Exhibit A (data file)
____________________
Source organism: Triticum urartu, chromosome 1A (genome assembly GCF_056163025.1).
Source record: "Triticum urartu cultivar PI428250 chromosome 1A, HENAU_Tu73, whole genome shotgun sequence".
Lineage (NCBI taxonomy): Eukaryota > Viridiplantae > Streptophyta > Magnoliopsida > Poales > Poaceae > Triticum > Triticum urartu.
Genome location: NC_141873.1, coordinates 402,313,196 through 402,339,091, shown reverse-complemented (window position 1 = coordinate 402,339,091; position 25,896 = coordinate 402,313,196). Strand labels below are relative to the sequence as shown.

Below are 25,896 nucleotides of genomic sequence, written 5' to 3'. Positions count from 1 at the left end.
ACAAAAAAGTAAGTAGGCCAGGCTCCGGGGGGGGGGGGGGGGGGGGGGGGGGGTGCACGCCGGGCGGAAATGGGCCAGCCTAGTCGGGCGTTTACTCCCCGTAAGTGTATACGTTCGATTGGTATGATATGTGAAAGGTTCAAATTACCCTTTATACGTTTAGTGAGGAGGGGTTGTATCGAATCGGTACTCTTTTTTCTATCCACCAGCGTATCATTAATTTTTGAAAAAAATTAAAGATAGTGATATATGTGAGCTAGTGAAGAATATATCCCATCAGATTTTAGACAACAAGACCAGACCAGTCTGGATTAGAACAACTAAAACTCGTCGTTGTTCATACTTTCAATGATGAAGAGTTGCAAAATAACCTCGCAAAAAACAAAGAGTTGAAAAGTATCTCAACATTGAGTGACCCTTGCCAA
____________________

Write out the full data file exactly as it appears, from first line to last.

Source organism: Triticum urartu, chromosome 1A (genome assembly GCF_056163025.1).
Source record: "Triticum urartu cultivar PI428250 chromosome 1A, HENAU_Tu73, whole genome shotgun sequence".
Lineage (NCBI taxonomy): Eukaryota > Viridiplantae > Streptophyta > Magnoliopsida > Poales > Poaceae > Triticum > Triticum urartu.
Genome location: NC_141873.1, coordinates 402,313,196 through 402,339,091, shown reverse-complemented (window position 1 = coordinate 402,339,091; position 25,896 = coordinate 402,313,196). Strand labels below are relative to the sequence as shown.

Below are 25,896 nucleotides of genomic sequence, written 5' to 3'. Positions count from 1 at the left end.
ACAAAAAAGTAAGTAGGCCAGGCTCCGGGGGGGGGGGGGGGGGGGGGGGGGGGTGCACGCCGGGCGGAAATGGGCCAGCCTAGTCGGGCGTTTACTCCCCGTAAGTGTATACGTTCGATTGGTATGATATGTGAAAGGTTCAAATTACCCTTTATACGTTTAGTGAGGAGGGGTTGTATCGAATCGGTACTCTTTTTTCTATCCACCAGCGTATCATTAATTTTTGAAAAAAATTAAAGATAGTGATATATGTGAGCTAGTGAAGAATATATCCCATCAGATTTTAGACAACAAGACCAGACCAGTCTGGATTAGAACAACTAAAACTCGTCGTTGTTCATACTTTCAATGATGAAGAGTTGCAAAATAACCTCGCAAAAAACAAAGAGTTGAAAAGTATCTCAACATTGAGTGACCCTTGCCAA